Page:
Chief Judge Jonathan Lippman on October 13, 2010 announced the establishment of the New York State Permanent Sentencing Commission, charged with conducting a comprehensive and ongoing evaluation of sentencing laws and practices and recommending reforms to improve the quality and effectiveness of statewide sentencing policy. A very important aspect of this Commission is that has been designated as permanent. There have been previous commissions created to look into these matters in New York State but they were designated as temporary. Hopefully the permant designation of this Commission will increase its influnce and help ensure that it’s recommendations and ongoing guidance will have significant impact over many years.

For official Unified Court System Press Release announcing establishment of New York State Sentencing Commission visit:

http://www.nycourts.gov/press/pr2010_11.shtml:

I often find there is little time to read all of the books I would like, or even need, to and therefore find myself resorting to book reviews. Last Sunday I read a review that to me seemd exceptional and would like to share it with you.

David Badertscher

REVIEW::

Apparently the court system in Missouri thinks so. In her article, Missouri Tells Judges Cost of Sentences, publsihed in the September 18 New York Times, Monica Davey reports that “When judges here [Missouri] sentence convicted criminals, a new and unusual variable is available for them to consider: what a given punishment will cost the State of Missouri”. According to the article “legal experts say no other state systematically provides such information to judges, a practice put into effect here last month by the state’s sentencing advisory commission, an appointed board that offers guidance on criminal sentencing.”

Smart Sentenciing Volume 2 Number 5 August 17, 2010 A Bulletin of the Missouri Sentencing Commission includes a discussion of cost of sentencing as a variable when determining sentences. According to the Bulletin the Missouri Sentencing Commission has added data about the risk of being reincarcerated and the costs of sentences to its online application as a variable to enhance the availability of objective inform

I found it somwhat surprising that “….no other state systematically provides such information to judges”. On alternative for those interested in pursuing this subjct further would be to start by following a search I conducted on the National Center for State Courts website using the terms cost and incarceration.

BY: Claire M Germain, Edward Cornell Law Librarian and Professor of Law Cornell University and Director, Dual Degree Programs, Paris & Berlin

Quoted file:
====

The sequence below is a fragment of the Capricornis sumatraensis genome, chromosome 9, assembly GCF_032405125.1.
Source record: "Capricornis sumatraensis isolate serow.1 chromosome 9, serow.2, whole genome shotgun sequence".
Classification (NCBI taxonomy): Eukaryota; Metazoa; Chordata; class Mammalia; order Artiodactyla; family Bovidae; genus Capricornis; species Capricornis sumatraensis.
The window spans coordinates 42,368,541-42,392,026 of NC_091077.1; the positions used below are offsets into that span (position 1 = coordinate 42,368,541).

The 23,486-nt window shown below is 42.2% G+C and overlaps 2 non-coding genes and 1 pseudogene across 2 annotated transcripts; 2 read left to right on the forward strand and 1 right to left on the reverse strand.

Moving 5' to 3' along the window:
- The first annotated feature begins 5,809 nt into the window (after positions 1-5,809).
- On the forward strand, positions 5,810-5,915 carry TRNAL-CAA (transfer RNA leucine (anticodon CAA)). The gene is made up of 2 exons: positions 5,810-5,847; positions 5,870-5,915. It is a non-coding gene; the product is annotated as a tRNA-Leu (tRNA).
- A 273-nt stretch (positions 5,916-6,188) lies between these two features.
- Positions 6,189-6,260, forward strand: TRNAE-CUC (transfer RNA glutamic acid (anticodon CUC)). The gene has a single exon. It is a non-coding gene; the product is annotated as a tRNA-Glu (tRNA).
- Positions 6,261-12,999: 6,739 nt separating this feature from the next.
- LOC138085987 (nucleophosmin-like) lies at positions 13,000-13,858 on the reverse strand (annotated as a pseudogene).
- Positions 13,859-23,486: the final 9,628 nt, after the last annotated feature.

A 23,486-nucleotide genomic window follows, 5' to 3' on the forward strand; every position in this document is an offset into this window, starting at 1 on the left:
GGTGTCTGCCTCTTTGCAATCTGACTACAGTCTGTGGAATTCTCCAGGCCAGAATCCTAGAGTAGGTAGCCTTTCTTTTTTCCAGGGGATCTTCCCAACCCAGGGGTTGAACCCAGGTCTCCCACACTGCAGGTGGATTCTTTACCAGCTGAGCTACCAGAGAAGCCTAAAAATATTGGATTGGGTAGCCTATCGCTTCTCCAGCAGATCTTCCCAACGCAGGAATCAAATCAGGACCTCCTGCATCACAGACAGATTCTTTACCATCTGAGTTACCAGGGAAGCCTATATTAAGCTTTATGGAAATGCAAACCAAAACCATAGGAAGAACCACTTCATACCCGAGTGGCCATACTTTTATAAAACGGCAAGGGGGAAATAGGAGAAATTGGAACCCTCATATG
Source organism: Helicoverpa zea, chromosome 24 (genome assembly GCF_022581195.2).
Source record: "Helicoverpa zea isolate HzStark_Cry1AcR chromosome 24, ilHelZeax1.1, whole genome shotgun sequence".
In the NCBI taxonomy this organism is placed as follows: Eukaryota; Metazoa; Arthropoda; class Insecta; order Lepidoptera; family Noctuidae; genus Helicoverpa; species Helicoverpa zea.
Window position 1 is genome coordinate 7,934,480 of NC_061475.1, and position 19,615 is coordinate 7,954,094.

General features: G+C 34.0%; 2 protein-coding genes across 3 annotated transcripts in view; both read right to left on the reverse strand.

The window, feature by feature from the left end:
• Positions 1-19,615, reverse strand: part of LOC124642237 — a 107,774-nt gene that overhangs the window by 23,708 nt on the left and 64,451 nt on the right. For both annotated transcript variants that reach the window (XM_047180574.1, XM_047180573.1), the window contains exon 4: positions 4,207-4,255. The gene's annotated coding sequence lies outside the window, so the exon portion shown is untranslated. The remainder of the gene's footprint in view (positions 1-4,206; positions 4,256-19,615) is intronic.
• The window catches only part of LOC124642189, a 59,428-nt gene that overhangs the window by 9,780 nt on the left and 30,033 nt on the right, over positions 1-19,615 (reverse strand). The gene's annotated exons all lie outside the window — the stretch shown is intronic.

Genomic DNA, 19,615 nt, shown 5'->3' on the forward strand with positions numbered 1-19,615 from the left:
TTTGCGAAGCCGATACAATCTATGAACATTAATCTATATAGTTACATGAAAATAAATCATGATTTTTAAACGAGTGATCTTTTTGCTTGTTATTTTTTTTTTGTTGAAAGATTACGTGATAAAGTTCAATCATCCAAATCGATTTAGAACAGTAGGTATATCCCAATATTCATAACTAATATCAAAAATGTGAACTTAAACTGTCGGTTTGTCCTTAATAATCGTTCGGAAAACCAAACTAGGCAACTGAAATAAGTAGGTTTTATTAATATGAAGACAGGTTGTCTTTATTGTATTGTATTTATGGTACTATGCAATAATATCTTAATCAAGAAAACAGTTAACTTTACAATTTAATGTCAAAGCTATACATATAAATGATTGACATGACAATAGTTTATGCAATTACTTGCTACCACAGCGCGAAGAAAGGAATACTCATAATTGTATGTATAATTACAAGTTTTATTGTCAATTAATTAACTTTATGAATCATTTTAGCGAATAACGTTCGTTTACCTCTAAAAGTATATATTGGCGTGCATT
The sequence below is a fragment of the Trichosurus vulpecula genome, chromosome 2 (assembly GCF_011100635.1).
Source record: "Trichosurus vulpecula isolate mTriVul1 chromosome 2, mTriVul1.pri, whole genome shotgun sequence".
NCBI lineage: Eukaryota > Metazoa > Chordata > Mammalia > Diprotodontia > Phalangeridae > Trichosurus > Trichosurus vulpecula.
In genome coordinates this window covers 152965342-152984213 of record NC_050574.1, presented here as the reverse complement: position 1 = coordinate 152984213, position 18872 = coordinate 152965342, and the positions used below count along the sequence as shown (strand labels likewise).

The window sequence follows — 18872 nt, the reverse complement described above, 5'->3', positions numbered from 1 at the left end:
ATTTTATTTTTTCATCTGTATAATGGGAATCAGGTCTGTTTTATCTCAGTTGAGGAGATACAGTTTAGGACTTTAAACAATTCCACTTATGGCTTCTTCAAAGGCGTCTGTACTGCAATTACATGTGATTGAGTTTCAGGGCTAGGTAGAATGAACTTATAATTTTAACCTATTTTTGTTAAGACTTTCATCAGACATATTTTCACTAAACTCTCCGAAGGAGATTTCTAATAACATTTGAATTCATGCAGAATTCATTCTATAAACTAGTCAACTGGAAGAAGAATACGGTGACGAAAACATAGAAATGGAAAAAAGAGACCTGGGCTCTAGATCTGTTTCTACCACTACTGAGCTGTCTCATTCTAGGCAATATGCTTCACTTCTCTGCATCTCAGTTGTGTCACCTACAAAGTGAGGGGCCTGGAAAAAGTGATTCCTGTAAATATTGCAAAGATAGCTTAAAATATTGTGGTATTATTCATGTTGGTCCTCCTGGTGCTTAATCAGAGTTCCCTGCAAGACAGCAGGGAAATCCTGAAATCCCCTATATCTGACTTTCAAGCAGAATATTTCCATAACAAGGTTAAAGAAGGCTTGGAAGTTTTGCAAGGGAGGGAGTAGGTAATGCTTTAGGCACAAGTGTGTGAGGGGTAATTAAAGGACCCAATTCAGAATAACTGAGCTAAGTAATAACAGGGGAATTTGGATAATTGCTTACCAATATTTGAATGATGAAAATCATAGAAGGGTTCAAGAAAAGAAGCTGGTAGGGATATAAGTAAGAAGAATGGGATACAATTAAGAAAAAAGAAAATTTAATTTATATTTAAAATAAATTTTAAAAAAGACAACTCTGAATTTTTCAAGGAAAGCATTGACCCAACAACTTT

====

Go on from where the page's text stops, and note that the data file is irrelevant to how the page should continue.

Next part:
Publishers Note:

Claire Germain is interested in all aspects of legal information, from rare books to digital libraries, and often writes on these topics, most recently “Digitizing the World’s Laws: Authentication and Preservation.” the topic of this posting. For several years she has been actively advocating for effective measures to bring about authentication and improved preservation of digital law locally, nationally, internationally, and globally.

In his August 31, 2010 New York Law Journal article, Court Rule Altered to Buttress E-Discovery; I-Filing Advances, Joel Stashenko discusses the amended Uniform Rules of Trial Courts of the State of New York as an effort to insure that lawyers keep “up to speed” regarding their clients’ records at the early stages of discovery. The amended rules were published August 18 and went into effect immediately, having been approved beforehand by Chief Judge Jonathan Lippman and the presiding justices of the four appellate division departments.

Much of this activity has been influenced by a New York court system report, Electronic Discovery in the State of New York, published in February 2010. The key recommendations of that Report includes: establishing an e-discovery work group; improving the preliminary conference; more e-discovery programs in Education and Training; more court attorney referees serving as e-discovery specialists, establishing an institutional presence at the Sedona Conference; and working harder to improve the quality of E-Discovery practice.

On the second front mentioned in Mr. Stashenko’s article, electronic filing of litigant papers is said to be proceeding in New York at a deliberative pace. While more than10,000 lawyers registered for New York’s electronic filing system in 2009, compared to only 300 in 2002, there is , as Chief Administrative Judge Ann Pfau has observed, “there is a long way to go: before e-filing and E-Discovery are required in all New York Courts. After 11 years of experimentation with electronic filing, New York has accorded permanent status to the effort and is now beginning to institute mandatory e-filing in limited areas.